Nuclear engineers essential career information:
- 2011 median pay: 101,930
- 2011, number of jobs: 18,430
- Employment growth forecast, 2010-2020: 10 percent
- Entry-level education requirements: Bachelor’s degree
Nuclear engineers; what they do:
Nuclear engineers bring nuclear energy to the average person. Nuclear engineers develop processes, tools, and systems that use nuclear energy and radiation to help with everything from cancer treatment to spacecrafts. How many people can say that about their job?
Nuclear engineers hold a massive responsibility to keep society safe, as they design and build nuclear equipment and radiation shielding, as well as test, monitor, and troubleshoot nuclear equipment and plant operations. A nuclear engineer career may include writing the operational instructions used in nuclear plants or for any other organizations or individuals handling and disposing nuclear waste.
When nuclear accidents do occur, nuclear engineers can order a plant shut down and must assess the situation, determining the source of the problem and a plan of action to avoid any future similar problems. A nuclear engineer career may include directly overseeing maintenance and operations at nuclear power plants to ensure the facilities meet safety standards.
Nuclear engineers job titles:
- Nuclear Reactor Engineer
- Nuclear Design Engineer
- Nuclear Licensing Engineer
- Resident Inspector
- System Engineer
- Generation Engineer
- Criticality Safety Engineer
Nuclear Engineers, Education, Certification and License Requirements
A Bachelor in Nuclear Engineering degree is required for nuclear engineer entry-level positions. It is not uncommon for the required bachelor’s degree from an ABET (formerly the Accreditation Board for Engineering and Technology) accredited university to take engineers four to five years to earn, as internships and co-ops are often done in conjunction with the university program, which stretches out the completion time but provides students with valuable work experience.
Some engineering schools award a dual bachelor’s degree to students who spend three years in a liberal arts college studying pre-engineering subjects followed by two years in an engineering school focused on core subjects.
Some colleges offer a five-year program where students can concurrently earn a bachelor’s and master’s degree. There are also universities that offer five and six-year cooperative plans providing students with engineering work experience through classroom study and practical work cooperative plans.
Nuclear engineers programs cover subjects such as:
- Nuclear reactors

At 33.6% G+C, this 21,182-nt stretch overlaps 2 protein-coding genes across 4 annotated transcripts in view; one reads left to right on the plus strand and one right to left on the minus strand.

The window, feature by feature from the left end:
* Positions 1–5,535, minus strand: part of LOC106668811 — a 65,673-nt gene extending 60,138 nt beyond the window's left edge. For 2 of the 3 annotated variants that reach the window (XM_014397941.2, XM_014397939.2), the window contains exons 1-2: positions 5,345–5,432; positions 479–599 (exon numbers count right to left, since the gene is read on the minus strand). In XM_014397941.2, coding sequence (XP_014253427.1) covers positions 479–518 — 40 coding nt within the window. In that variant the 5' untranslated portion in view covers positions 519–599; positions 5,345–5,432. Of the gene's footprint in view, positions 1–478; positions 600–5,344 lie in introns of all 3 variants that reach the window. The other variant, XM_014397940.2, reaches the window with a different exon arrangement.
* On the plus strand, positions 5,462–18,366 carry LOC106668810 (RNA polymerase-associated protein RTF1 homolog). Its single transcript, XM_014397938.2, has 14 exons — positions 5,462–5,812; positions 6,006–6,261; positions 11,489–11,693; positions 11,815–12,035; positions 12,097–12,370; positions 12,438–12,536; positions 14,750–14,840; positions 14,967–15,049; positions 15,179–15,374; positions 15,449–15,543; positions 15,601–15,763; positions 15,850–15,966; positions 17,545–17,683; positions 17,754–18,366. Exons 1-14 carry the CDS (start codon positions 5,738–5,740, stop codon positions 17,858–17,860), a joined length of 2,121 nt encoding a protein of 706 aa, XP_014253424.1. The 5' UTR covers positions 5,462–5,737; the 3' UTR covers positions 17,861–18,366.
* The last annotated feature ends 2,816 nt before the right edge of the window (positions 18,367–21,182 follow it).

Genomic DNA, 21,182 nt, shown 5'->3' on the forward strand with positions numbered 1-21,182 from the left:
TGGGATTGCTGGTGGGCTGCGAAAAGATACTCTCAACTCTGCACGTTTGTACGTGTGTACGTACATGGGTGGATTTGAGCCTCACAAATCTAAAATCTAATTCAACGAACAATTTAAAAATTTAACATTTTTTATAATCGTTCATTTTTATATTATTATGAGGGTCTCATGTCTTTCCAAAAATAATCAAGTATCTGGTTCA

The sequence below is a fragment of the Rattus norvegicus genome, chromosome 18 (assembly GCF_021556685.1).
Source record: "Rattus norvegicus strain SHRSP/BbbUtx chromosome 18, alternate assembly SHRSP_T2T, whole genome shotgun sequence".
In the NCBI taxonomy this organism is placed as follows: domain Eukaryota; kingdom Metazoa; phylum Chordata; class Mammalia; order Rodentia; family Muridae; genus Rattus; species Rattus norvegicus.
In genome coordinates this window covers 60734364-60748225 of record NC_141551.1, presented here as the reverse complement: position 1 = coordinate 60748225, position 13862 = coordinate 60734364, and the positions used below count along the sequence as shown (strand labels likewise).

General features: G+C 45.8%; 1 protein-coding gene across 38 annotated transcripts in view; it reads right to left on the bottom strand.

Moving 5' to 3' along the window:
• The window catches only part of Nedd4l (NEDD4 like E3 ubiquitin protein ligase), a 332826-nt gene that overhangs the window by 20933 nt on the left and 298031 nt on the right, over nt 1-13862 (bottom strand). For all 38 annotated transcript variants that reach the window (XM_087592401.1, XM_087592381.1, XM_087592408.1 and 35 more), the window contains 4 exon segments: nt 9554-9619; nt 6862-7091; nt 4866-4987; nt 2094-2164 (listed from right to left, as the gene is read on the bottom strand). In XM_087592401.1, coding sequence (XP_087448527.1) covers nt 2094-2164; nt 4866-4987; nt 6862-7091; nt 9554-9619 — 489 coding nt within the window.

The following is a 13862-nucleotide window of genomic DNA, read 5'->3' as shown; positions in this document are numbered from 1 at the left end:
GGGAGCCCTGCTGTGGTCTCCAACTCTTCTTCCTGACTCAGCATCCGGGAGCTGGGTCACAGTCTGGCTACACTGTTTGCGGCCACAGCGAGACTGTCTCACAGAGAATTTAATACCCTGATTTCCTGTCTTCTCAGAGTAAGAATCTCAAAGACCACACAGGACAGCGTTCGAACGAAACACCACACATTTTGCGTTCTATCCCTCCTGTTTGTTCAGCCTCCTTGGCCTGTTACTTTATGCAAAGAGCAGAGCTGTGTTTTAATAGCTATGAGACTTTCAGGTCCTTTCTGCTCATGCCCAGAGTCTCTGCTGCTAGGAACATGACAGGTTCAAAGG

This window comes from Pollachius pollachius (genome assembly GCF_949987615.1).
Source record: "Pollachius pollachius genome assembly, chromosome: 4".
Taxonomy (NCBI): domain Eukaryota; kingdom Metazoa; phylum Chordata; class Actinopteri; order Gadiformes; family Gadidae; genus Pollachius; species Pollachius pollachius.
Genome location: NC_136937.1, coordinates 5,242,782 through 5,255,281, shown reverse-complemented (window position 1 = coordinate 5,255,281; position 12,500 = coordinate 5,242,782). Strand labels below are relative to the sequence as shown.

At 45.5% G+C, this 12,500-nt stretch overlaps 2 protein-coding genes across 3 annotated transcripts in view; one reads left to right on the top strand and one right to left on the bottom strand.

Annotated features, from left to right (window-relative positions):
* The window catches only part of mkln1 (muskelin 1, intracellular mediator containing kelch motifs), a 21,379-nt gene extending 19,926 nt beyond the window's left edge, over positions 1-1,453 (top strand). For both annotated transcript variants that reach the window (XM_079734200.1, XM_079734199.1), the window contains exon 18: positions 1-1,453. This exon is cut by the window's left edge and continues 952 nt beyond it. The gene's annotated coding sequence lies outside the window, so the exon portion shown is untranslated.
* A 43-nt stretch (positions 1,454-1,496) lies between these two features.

- Nuclear waste management
- Medical physics
- Nuclear materials
- Behavior of heat and fluids
- Thermal hydraulics
- Radiation technology
A nuclear engineer working in a nuclear power plant doesn’t need a license. However, nuclear engineers may want to carry the title of professional engineer (PE), obtained only through graduating with an engineering degree from an ABET accredited university, passing the Fundamentals of Engineering test, having relevant work experience, and passing the PE test.
Some states require ongoing enrollment in continuing education classes for engineers to maintain their licenses. Many states will recognize a license obtained from a different state, so long as the requirements for the obtained license meets or exceeds the requirements for the current state’s license.
Career Advancement Opportunities
After working under a more experienced engineer for some time or receiving training via company seminars and classes, a nuclear engineer may advance by gradually earning more independence to work on more difficult projects or managing a group of engineers or technicians. Some nuclear engineers become a technical specialist, an engineering manager or get involved with sales work.
A nuclear engineer with a master’s degree can become a medical physicist and work in the nuclear medicine field.
Nuclear Engineers Job Outlook
Forecast: 10 percent employment growth from 2010 to 2020 for nuclear engineers, which is on par with the average for all occupations.
Job prospects for nuclear engineers are positive, as the estimated number of new graduates with a nuclear engineering degree is expected to be quite similar to the number of aging individuals retiring from the field. Additional nuclear plants built in and out of the U.S. and the growing new field of nuclear medicine will also provide more jobs in nuclear engineering.
Nuclear Engineers Salary
- 2011 median annual wage: $101,930
- 2011, workers at the 75th percentile annual wage: $120,470
- 2011, workers at the 25th percentile annual wage: $83,270
Nuclear Engineers Major Employers
- Electric power generation, transmission and distribution
- Federal government
- Management, scientific, and technical consulting services
- Architectural, engineering, and related services
- Scientific research and development services